NYU To Offer Free Online Courses, Enhanced Student Versions For Credit

With this semester’s launch of NYU Abu Dhabi, John Sexton’s idea of a “global network university” is quickly becoming reality. And NYU’s new video course ware project may be the University’s most global idea yet.

Later this month, the University will begin posting full videos of lectures from select courses to its website and YouTube, making them free to anyone interested in the material. With this move, NYU will join schools like MIT and Carnegie Mellon that have pioneered the practice.

However, in a much more visionary twist, the school will also experiment with offering some online courses to NYU undergraduates for credit. Students would watch all of the lectures online, freeing the professor for more small-group meetings and personalized instruction.

The interface for students would be much more interactive than a normal YouTube video. It would allow for “pop-up definitions, live links to primary sources that professors mention in passing, [and] freeze-frame interactive quizzes,” according to Dalton Conley, dean of social sciences at NYU and the leader of the project.

In the fall semester of 2011, Conley will offer up his Intro to Sociology class as part of a pilot program for the new project. The course will be offered as a regular CAS course — except that all of its lectures will be posted online, not delivered in person. And the course will be available to students in New York, Florence, and Abu Dhabi. “The idea would be that they get [the online lectures] and have a required discussion section with a TA in each location,” Conley told NYU Local. “And they would have face time with me, maybe 20 hours each semester. That’s kind of the global network university aspect of this.”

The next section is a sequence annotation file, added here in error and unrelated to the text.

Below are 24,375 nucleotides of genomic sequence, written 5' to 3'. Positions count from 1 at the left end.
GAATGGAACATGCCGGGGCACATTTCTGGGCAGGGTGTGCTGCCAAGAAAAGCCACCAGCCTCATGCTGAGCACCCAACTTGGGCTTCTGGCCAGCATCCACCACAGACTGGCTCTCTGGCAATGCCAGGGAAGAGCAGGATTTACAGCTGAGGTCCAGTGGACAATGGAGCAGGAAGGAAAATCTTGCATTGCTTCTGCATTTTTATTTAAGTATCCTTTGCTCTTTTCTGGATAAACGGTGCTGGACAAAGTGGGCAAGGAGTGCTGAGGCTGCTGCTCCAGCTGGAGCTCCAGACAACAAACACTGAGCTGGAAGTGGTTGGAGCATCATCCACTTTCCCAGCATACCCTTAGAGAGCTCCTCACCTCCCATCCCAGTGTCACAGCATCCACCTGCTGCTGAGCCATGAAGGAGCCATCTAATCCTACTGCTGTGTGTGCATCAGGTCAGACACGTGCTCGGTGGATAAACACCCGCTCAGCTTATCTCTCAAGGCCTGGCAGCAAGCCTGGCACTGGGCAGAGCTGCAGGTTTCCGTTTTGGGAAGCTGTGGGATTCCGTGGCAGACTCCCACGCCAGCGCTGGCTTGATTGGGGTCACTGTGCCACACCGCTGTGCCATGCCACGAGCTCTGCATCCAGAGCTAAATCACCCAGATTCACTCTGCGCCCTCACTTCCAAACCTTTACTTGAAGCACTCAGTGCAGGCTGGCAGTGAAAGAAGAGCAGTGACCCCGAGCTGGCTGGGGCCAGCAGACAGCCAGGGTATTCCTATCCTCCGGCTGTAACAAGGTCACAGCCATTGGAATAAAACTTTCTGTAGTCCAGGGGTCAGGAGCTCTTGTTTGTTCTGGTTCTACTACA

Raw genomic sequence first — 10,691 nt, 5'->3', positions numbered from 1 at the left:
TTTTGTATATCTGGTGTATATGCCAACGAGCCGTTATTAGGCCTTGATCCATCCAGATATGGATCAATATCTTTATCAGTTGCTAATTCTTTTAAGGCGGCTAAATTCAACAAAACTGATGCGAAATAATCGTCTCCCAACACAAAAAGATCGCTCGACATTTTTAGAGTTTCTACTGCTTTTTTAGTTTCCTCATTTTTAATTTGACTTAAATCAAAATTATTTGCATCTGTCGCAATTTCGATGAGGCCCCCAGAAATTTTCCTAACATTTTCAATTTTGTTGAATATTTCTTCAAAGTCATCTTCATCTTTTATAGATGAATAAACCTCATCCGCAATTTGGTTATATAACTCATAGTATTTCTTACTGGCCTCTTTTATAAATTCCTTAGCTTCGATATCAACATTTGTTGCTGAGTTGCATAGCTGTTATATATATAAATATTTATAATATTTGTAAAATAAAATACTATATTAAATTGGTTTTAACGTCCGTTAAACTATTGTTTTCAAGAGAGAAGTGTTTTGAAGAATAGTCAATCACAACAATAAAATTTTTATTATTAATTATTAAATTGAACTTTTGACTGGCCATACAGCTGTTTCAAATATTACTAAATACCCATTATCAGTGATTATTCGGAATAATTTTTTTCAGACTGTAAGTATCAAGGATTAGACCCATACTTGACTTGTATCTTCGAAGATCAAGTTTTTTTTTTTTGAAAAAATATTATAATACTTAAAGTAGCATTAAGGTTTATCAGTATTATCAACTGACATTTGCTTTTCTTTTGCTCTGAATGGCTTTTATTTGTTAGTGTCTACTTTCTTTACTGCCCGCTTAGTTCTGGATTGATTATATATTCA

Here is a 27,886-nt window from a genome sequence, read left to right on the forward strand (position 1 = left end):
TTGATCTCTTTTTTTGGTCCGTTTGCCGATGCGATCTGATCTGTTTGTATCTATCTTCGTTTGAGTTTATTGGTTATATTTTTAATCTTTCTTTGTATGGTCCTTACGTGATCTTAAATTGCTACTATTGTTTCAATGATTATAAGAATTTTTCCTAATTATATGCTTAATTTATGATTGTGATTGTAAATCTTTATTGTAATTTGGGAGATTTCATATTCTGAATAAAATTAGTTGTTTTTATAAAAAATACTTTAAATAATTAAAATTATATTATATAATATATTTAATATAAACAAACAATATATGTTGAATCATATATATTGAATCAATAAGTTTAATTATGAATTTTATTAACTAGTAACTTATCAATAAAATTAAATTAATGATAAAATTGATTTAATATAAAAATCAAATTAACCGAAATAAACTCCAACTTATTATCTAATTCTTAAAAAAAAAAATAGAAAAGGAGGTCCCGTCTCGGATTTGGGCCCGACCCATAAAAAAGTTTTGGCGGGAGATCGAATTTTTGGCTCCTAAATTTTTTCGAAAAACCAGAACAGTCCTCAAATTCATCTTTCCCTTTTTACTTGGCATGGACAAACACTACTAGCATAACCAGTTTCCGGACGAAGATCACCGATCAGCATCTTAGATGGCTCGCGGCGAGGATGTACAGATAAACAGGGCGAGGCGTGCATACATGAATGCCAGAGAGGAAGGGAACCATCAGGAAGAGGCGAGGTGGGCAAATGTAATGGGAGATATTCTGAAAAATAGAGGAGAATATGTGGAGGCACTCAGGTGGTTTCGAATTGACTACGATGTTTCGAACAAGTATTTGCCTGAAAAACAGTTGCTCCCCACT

The professors’ meetings with students would make them, in theory, “faculty curators” — enabling them to give undergraduate students much more of a graduate school style experience. The more intimate meetings are designed to give students a more personal relationship with the top tenured faculty.

“The idea is to rely less on adjuncts and TAs and have the professor do it all,” said Conley.

Conley added that, ideally, he would like to see all introductory courses offered online. “There’s no reason to have everybody standing up doing Calculus 1 over and over again,” he said.

Like many students and NYU Local, Conley is concerned about how NYU can justify its continually rising price tag. He calls projects like NYU’s higher education’s “Napster moment,” comparing giving away free courses online to the rise of file-sharing in music. As information has become much more available (and, increasingly, free), his analogy isn’t far off. The higher education business is likely in the early stages of major changes that have already rippled through the music industry.